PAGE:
Published on April 17th, 2019 | by TLV News0
Oxford Community Market Kicks Off the 2019 Season on April 23
If there’s one thing that Oxford Community Market is known for, it’s good-old fashioned Southern hospitality and the ability to turn a regular old Tuesday afternoon into a community-wide celebration of local food, art, culture, and commerce.
Every Tuesday from April through December, OXCM transforms the empty Old Armory Pavilion into a beautiful, public marketplace filled with music, fresh local goods, farmers, artisans, kids playing, and customers from all walks of life. OXCM opens for business on April 23 with its annual Spring Kick-Off Party from 3–6:30 pm at the corner of Bramlett Boulevard and University Ave.
“OXCM’s Spring Kick-Off event is a big community block partyandeveryoneis invited,” said market director Betsy Chapman. “The kick-off sets the tone for the market season and is all about bringing people together, building community, stimulating the creative economy, and bringing public gathering spaces to life.”
The event offers free kid’s activities, cooking demos, refreshments, and live music plus loads of fresh local spring produce, baked goods, meats, milk, honey, jams and jellies, pickles, and more!
“Your local farmers market is where you’re going to find the largest, just-picked selection of fresh produce,” said Chapman. “Plus, you’re buying directly from your farmer so every penny they make goes right back into local farms and it’s a pretty good feeling to be friends with the people who feed you.”
The kick-off event is free and open to the public but also offers the opportunity for the community to support the non-profit.
“Our goal as an organization is to support local growers by providing a place for them to sell to the public for a nominal fee as well as providing marketing services, technical support, and small business resources that are not accessible to most small growers and food producers,” said Chapman. “We are hopeful that the investment OXCM makes in our farmers benefits them beyond just our market, helping them expand to other markets, restaurants, grocery stores, and farm stands across north Mississippi. And we can continue to do all of this work with the generous support of this town.”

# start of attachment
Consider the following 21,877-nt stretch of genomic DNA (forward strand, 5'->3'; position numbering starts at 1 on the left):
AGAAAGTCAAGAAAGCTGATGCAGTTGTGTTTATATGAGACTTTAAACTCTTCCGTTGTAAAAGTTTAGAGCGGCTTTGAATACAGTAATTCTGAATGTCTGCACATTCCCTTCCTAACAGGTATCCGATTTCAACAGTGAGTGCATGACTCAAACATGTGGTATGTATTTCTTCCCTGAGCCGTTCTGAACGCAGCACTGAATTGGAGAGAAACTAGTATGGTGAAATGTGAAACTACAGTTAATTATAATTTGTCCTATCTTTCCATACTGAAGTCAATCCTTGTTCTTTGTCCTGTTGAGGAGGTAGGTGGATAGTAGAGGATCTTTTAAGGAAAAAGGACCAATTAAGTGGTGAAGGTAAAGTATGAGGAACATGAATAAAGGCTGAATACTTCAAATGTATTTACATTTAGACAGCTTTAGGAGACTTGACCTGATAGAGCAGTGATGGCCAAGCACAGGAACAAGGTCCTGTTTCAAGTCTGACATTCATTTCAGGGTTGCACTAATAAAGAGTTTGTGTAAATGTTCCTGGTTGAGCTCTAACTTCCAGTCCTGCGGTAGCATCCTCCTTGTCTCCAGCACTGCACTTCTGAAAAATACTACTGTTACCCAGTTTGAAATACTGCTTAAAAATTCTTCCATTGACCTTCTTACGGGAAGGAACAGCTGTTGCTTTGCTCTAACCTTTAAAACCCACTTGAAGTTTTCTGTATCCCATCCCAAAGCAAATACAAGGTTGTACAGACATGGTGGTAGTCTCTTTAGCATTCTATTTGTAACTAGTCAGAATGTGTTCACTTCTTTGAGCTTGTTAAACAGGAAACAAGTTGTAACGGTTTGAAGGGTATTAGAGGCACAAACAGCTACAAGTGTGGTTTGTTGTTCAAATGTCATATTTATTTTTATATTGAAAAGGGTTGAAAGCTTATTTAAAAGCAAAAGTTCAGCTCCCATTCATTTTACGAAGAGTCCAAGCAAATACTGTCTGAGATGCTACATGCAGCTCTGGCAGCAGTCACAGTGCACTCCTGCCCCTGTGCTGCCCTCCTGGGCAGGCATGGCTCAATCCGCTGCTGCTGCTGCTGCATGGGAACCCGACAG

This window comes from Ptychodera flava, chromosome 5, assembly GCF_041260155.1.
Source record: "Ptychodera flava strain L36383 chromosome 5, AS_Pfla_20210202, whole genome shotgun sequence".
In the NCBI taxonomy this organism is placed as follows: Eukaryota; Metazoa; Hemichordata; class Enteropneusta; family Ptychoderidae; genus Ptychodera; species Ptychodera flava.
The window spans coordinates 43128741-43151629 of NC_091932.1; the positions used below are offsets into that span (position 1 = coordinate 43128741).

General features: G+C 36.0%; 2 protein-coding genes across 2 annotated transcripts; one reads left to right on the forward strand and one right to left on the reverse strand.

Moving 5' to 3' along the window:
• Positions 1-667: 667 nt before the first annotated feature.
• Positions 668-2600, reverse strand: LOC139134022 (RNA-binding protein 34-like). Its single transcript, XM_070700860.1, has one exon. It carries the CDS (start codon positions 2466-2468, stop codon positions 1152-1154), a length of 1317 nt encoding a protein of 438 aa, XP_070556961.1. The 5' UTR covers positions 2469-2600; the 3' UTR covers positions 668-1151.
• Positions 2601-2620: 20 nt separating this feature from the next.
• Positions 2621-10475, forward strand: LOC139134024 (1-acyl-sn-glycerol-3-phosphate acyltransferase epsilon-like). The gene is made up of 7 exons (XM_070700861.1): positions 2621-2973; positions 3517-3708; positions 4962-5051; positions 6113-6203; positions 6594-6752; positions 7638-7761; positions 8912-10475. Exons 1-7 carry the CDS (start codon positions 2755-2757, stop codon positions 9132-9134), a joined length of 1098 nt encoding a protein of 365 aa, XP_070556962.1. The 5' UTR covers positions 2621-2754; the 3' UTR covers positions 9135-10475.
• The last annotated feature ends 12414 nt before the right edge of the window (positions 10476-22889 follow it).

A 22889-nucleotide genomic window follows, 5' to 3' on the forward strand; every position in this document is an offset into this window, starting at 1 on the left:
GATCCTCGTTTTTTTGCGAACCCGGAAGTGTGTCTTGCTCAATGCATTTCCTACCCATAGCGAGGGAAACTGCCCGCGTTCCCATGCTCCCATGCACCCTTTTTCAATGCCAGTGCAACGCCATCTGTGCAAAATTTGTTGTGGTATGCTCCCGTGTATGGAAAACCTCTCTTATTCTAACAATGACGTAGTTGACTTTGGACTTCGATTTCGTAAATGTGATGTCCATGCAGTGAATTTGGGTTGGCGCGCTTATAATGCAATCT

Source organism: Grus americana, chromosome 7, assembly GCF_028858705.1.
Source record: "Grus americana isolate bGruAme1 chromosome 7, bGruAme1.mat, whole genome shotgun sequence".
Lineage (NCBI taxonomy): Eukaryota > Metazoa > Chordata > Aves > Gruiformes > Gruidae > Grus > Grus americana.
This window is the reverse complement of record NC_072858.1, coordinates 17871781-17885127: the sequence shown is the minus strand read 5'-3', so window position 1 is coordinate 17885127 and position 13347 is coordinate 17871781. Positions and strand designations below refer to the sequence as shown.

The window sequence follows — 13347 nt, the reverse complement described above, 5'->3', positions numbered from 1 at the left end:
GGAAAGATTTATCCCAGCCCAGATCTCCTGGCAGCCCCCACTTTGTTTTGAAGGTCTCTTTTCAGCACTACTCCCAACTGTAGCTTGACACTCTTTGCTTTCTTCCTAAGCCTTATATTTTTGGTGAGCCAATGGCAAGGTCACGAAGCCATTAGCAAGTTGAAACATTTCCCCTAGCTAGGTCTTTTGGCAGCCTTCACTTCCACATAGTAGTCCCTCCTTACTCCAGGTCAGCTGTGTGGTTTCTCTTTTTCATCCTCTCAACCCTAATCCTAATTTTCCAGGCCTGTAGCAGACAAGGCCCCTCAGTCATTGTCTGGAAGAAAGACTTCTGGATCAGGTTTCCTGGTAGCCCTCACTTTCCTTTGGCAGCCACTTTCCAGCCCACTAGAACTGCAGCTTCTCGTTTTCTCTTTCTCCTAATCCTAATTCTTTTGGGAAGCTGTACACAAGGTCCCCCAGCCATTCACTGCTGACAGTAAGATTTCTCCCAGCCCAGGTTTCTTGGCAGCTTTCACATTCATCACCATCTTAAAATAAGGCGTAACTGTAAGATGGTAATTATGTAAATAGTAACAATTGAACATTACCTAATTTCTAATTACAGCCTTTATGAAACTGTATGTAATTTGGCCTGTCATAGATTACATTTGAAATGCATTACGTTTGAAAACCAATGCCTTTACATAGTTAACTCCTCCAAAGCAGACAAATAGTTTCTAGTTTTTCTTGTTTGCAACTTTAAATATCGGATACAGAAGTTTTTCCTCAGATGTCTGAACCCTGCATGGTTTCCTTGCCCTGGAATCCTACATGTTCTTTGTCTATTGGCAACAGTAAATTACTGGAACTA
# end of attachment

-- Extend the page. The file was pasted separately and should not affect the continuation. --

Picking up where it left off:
In addition to supporting farmers, OXCM is also known statewide for its efforts to improve access to fresh, local food to those who are most vulnerable to food insecurity with special programs to support SNAP/WIC shoppers and senior citizens.
“We believe that everyone deserves access to the highest quality food and that local food economies thrive when everyone is able to participate,” Chapman noted. “Our work to help families who experience food insecurity is supported by the United Way of Oxford and Lafayette County, Baptist Hospital, and Move On Up Mississippi.
The community can support OXCM’s work with a small donation to attend the 2019 Friends of the Market Happy Hour to be held from 5–6:30 pm during the kick-off event. Donations can be made at www.givegab.com/campaigns/market-happy-hour or at OXCM’s website www.oxfordcommunitymarket.com. For more information about OXCM, contact Chapman at 662-816-7413.
Betsy Chapman, director of Oxford Community Market, avid gardener, and loyal listener of The Gestalt Gardner wanted to get the dirt on Mississippi gardening with a few questions for Felder Rushing, Mississippi’s garden guru. Felder will be at Oxford Community Market’s 2019 Spring Kick-Off Party April 23 at the Old Armory Pavilion for a meet-and-greet before he heads over to the Lafayette County & Oxford Public Library for his talk “Gardening with Felder: Grow Anything IN Anything.” This free talk is sponsored by UM Office of Sustainability, The Oxford Community Garden Association, andSustainable Oxford. “Felder is super knowledgeable and delivers useful information in an easy-to-understand and entertaining way. The Oxford Community Garden is pleased to partner with these great organizations to bring him here, and we are excited to pick upsome tips on growing a better garden,” said Tiffany Bensen of the Oxford Community Garden.